Summer vacation for area students is winding down, and with that comes the task – and expense – of shopping for new clothing.
Next weekend’s sales tax holiday will help those looking to save a little money on clothing items needed for school, work or whatever fashion desire can be met.
In 2007, the Oklahoma Legislature passed Senate Bill 861 to benefit consumers and retailers by providing three days of sales-tax exempt shopping. The tax holiday was designed to help businesses by providing a boost to the local economy, while the consumer receives the benefit of saving money when shopping for clothes and shoes.
“Anybody can participate,” said Tahlequah City Treasurer Lanney Williams. “We comply with everything that [Senate Bill 861] says.”
According to the Oklahoma Tax Commission’s website, tax holiday window opens at 12:01 a.m., Friday, Aug. 3, and closes at midnight, Sunday, Aug. 5. Participation is mandatory for retailers, who may not charge tax on clothes and shoes that are legally tax exempt. Items include clothing and footwear intended to be worn for general purposes, like school or work, and the price of the article is less $100. Clothing or footwear designed primarily for athletic activity or protective use that is not normally worn under a general conditions is not tax exempt.
“Things like [football] cleats might not apply, but regular running shoes and dress shoes do,” said Williams. “Most clothing items, including undergarments, also apply.”
The OTC website states if a retailer has a “buy one, get one free sale”, the total price of the clothing or shoe items cannot be averaged to qualify both items for tax exemption, which is determined by the actual price paid for each item. Individual clothing or shoes must be priced at $99.99 to qualify. Retailer-offered discounts through coupons or other forms of price-reduction promotions that decrease the price of an item to less than $100 will also qualify for the exemption.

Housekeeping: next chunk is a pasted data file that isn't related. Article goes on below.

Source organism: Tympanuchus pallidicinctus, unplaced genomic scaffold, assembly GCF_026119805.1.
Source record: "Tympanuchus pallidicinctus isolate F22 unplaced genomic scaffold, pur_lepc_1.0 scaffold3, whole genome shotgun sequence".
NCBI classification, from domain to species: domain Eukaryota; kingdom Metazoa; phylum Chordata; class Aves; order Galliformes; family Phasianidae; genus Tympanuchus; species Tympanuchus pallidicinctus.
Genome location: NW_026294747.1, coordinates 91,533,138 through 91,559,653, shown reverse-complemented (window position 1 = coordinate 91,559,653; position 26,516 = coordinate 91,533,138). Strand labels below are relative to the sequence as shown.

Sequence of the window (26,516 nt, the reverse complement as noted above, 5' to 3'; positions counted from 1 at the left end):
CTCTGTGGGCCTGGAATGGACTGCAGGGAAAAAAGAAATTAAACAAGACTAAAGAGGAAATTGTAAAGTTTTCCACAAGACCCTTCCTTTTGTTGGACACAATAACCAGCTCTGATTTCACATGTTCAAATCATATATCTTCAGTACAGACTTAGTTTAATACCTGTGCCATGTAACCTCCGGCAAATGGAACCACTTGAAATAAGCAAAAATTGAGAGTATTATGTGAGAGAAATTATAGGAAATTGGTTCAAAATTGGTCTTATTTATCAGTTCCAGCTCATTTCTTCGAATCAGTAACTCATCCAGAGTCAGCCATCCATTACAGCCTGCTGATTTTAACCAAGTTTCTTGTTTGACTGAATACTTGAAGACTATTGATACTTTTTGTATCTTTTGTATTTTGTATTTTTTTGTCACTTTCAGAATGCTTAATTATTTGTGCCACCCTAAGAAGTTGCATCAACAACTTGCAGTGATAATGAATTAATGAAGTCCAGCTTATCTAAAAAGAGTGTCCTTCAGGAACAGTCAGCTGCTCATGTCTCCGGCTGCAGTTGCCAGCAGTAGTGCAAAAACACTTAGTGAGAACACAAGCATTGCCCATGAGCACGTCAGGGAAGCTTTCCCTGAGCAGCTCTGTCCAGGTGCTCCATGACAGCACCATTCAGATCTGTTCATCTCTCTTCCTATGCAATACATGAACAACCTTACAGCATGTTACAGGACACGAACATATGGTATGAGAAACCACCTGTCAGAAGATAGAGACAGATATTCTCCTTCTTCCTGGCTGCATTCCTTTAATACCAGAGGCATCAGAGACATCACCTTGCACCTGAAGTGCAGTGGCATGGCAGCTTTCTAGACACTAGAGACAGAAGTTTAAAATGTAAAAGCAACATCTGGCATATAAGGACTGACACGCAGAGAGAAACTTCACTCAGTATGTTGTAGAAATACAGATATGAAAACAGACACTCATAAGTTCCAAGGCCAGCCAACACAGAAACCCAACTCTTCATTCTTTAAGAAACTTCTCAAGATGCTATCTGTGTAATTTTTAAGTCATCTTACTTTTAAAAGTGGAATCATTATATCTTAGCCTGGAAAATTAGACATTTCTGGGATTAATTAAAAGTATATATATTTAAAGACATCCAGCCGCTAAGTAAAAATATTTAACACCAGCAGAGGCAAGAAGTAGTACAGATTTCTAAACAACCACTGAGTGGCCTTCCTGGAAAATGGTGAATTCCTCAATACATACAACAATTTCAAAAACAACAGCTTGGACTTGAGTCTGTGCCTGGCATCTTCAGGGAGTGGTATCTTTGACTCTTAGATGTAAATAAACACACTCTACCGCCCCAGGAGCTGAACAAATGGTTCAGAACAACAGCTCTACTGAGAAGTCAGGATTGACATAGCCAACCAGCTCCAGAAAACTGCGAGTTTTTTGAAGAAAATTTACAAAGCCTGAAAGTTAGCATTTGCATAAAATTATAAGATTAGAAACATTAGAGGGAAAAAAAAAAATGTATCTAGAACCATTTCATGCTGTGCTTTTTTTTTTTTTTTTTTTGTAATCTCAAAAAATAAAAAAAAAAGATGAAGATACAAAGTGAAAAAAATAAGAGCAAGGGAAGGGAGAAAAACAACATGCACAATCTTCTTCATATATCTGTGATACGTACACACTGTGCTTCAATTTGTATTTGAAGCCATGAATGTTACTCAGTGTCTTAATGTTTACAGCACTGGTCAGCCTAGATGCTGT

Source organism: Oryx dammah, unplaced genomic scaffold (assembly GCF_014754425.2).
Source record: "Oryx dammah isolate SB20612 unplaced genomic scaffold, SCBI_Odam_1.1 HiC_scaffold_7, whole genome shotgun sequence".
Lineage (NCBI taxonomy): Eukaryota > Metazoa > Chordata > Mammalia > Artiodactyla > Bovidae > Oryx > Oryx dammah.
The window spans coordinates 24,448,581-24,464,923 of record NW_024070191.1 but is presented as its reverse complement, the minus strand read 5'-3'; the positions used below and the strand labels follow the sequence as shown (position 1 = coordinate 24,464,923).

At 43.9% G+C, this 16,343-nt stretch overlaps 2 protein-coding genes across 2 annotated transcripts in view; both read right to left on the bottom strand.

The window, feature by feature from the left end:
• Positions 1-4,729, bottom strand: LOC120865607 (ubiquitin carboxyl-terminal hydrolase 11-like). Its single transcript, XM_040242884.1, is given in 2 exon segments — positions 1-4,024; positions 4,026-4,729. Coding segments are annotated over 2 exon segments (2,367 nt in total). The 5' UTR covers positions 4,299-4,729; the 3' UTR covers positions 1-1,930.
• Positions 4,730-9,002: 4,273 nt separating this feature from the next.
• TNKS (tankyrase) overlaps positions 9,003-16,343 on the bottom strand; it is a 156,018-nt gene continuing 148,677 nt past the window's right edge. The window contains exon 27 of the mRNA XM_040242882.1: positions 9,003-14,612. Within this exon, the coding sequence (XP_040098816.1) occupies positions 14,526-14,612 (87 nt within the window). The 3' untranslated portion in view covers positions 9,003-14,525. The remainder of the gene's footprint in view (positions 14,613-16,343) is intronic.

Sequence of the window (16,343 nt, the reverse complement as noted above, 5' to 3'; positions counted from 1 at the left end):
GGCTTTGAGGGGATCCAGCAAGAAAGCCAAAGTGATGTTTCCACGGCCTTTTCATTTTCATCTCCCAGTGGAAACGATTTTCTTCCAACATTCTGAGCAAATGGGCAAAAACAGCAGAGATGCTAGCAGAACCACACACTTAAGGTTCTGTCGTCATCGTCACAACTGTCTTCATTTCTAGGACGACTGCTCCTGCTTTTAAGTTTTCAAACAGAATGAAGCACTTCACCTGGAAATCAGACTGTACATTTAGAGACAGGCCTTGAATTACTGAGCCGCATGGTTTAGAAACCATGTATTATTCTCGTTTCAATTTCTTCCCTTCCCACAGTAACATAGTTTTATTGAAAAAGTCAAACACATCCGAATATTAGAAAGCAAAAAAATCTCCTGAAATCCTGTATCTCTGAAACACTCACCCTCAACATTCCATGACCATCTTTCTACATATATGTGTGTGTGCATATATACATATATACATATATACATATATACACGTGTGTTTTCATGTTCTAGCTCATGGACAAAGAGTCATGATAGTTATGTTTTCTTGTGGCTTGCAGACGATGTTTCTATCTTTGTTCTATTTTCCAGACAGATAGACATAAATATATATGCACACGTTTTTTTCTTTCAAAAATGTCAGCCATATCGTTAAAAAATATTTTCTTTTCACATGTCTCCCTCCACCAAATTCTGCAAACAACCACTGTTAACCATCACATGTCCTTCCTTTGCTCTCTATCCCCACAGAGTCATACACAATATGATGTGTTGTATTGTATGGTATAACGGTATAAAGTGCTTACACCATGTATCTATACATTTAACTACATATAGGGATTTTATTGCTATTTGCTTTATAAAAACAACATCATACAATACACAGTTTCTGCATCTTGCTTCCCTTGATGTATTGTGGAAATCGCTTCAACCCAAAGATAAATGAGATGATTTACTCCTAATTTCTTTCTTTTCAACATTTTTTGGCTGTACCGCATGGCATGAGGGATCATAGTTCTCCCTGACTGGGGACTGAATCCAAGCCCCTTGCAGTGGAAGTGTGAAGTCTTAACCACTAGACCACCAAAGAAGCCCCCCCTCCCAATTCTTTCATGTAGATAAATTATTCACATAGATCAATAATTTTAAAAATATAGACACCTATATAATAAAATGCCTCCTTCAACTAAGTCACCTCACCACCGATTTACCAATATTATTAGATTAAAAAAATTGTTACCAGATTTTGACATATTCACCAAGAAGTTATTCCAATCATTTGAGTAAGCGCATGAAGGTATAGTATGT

This applies to all discounts, even when a retailer’s coupon or loyalty card is required to reduce the price of a clothing or shoe item. But, if a retailer accepts a discount ticket, like a manufacturer’s coupon, that entitles the retailer to third-party repayment, the reduced price enabled by the discount ticket does not reduce the item’s sale price for the purpose of determining whether the clothing or shoe article is eligible for tax exemption.
Local businesses have seen an increase in sales and store traffic as a result of the tax holiday.
Before the bill was passed, customers left the state to buy back-to-school clothes and shoes, said Workman’s Department Store Owner/Manager Charles Workman.
“It’s good for business, because everybody used to go to Texas, but now they stay here” he said. “Sales are down for everybody, but they’ll buy this weekend rather than any other weekend. People are going to take advantage of every penny they can. And they need to.”
Felts Family Shoe Store Assistant Manager Drew Felts said the tax holiday draws a wide variety of customers, aside from the traditional back-to-school shoppers.
“We’re always busy during the tax holiday,” he said. “The first year was the best, but every year has been good. It’s slowed down a little, but we’ve still have good business on that weekend.”
Oklahoma State University Extension Office Family Consumer Science Educator Heather Winn said families need to develop a plan before they go out shopping in order to maximize the financial opportunity.
“One way for parents to take advantage of a tax-free weekend is to get out and shop for items needed on that weekend,” she said. “A few other tips include, be sure to take inventory of leftovers from last school year and items you already have, make a shopping a list of items needed for school, then check sales ads and clip coupons when possible. Before shopping, have a discussion with your children about your back-to-school budget and have a plan.”
For more details on the sales tax holiday, visit the OTC website at www.tax.ok. gov/stholiday.html.
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